Satellite photos from NASA dated April 15 and May 5
show the coastal devastation that occurred when Cyclone Nargis struck
Myanmar May 3. A UMNS photo courtesy of NASA.
A UMNS Report
By Neill Caldwell* May 8, 2008
As the nation of Myanmar began to assess the damage following a
catastrophic cyclone, the Methodist bishop for the area was in Virginia,
working the phones to organize relief efforts and preparing to return
to his devastated country.
Bishop Zothan Mawia will participate in the May 9 baccalaureate service
at Shenandoah University, a United Methodist-related school in
Winchester, Va., where his daughter is a freshman, before returning
home. He is the episcopal leader of the Methodist Church of the Union of
Myanmar (Lower Myanmar).
Mawia came to the United States in April to attend a meeting of the
United Methodist Council of Bishops meeting and then General Conference,
the denomination’s top legislative gathering, in Fort Worth, Texas. He
then saw his elder daughter graduate from Southwestern College in
Winfield, Kan., another United Methodist-related school.
“I am sorry I am here instead of at home,” the bishop said during a May 7
interview with UMNS, “but I know God has a plan, and I am hoping
something good comes out of it. Here I can better contact people, to
reach out and help and encourage people in America to do what they can
to help us. My heart is there, but I know God has a purpose for me being
Estimates of the death toll from the cyclone range up to 100,000, with tens of thousands missing.
Mawia has been unable to contact his office, but he has talked to people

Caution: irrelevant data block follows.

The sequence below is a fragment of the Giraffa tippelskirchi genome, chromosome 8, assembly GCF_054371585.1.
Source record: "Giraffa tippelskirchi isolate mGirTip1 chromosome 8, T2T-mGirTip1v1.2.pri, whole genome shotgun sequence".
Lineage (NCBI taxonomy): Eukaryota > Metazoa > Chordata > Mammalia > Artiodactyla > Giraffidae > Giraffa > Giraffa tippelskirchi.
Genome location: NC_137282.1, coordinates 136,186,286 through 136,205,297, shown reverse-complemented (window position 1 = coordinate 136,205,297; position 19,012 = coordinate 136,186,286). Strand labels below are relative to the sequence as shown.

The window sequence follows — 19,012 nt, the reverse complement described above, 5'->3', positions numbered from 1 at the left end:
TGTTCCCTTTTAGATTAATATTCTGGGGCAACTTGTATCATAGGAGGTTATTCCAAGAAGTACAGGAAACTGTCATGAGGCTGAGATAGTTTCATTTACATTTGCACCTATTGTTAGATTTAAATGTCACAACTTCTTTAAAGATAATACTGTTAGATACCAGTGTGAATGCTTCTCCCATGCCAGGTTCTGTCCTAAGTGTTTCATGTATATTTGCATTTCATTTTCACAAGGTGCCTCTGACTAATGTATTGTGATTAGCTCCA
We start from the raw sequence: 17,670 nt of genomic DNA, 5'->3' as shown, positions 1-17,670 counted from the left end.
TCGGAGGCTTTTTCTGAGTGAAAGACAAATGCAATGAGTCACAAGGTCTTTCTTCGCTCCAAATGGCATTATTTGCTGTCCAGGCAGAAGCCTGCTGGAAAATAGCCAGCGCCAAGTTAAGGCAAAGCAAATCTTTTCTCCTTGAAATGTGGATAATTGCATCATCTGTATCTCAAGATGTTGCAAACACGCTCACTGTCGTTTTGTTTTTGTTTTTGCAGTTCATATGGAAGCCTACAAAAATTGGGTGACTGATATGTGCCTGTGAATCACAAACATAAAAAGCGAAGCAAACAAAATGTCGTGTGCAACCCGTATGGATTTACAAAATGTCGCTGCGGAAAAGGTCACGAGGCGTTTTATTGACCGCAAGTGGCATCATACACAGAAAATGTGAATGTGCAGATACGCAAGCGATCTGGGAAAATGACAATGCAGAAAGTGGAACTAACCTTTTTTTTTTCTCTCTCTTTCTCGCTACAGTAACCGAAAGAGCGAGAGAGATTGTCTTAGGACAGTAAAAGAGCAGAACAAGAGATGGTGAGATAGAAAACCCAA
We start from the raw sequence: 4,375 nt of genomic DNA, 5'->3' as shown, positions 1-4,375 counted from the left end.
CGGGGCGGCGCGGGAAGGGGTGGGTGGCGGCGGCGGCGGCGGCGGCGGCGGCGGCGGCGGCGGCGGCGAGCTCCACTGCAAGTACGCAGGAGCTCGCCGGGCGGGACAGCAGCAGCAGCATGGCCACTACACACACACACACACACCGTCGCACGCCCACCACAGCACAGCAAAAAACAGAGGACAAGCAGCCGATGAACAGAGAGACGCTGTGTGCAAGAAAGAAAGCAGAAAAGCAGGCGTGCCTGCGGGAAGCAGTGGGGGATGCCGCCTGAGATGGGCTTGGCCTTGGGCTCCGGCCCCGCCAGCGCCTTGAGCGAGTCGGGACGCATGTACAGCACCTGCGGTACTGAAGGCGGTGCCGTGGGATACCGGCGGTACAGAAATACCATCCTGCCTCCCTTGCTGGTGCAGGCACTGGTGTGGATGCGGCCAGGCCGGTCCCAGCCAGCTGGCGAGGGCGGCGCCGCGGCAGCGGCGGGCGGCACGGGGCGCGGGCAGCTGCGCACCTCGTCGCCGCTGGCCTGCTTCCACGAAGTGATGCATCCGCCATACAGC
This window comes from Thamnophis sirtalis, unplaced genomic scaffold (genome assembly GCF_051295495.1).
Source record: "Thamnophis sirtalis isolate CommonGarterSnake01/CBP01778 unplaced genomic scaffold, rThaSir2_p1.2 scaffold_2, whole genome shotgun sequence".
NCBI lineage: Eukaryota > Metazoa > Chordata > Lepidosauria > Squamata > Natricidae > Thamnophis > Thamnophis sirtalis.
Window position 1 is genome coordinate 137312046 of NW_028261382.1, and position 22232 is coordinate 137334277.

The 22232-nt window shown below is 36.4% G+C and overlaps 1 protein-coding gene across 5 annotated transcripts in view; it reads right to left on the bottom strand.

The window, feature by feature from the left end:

in the area who have told him that the damage in that part of central
Yangon, or Rangoon, is not as severe. He said the homes of several
family members were damaged, and some of his relatives have come to the
episcopal residence for safety. He added that no one in his family was
killed or injured.
Eager to return home
The bishop is unsure about how he can return home, as the Rangoon
airport is still closed. He is scheduled to leave the United States on
May 11 and fly as far as Korea. After that, he is not sure what the
travel arrangements will be.
He is eager to tour the damaged areas. “I want to be on the front lines,
so I am planning on going to the places that were hit. Friends have
been calling me, and I know the situation is very bad.”
The area hardest hit is the low-lying delta area along the Indian Ocean.
The cyclone’s 80 miles-per-hour winds and the storm surge that
accompanied it wiped away many villages.
Mawia was elected to the episcopacy in 2000 in a time of reconciliation
following a dispute that split the Methodist church in Lower Myanmar
into two distinctive groups. Burma officially became Myanmar in 1989. It
is a country that has been torn by political and internal strife, but
Mawia said it has never experienced a natural disaster of this kind.
“We are all in shock,” the bishop said.
Mawia has talked to the Rev. Sam Dixon, top executive for the United
Methodist Committee on Relief, about the church’s response to the
“UMCOR and GBGM (General Board of Global Ministries) are already sending
American dollars to help,” he said. The bishop also invited Americans
to visit his nation and help with the rebuilding of the infrastructure
and the “building of relationships.”
Mawia is also on the board of World Vision, which is working to provide
relief. His wife is a consultant to the World Health Organization and is
currently in Manila, the Philippines, presenting a paper to a WHO
The bishop expressed thanks to United Methodists who have already
donated money to help the relief effort through UMCOR’s Advance special.
“Our economy is bad and rebuilding will be expensive, so we will need
financial help,” he said. “But our church will be good stewards of what
is sent to us, and we will be very careful as to how we use the money.”
Gifts to UMCOR Advance #3019674, “Myanmar Emergency,” will help
survivors of Cyclone Nargis. Checks can be placed in church offering
plates or mailed directly to UMCOR at P.O. Box 9068, New York, NY
10087-9068. Credit-card donations are accepted by phone at (800)
554-8583 or online at www.umcor.org.
“Money can do a lot, but without prayers, nothing can be accomplished,” Mawia added. “So we need your prayers.”
*Caldwell is editor of the Virginia United Methodist Advocate and a correspondent for United Methodist News Service.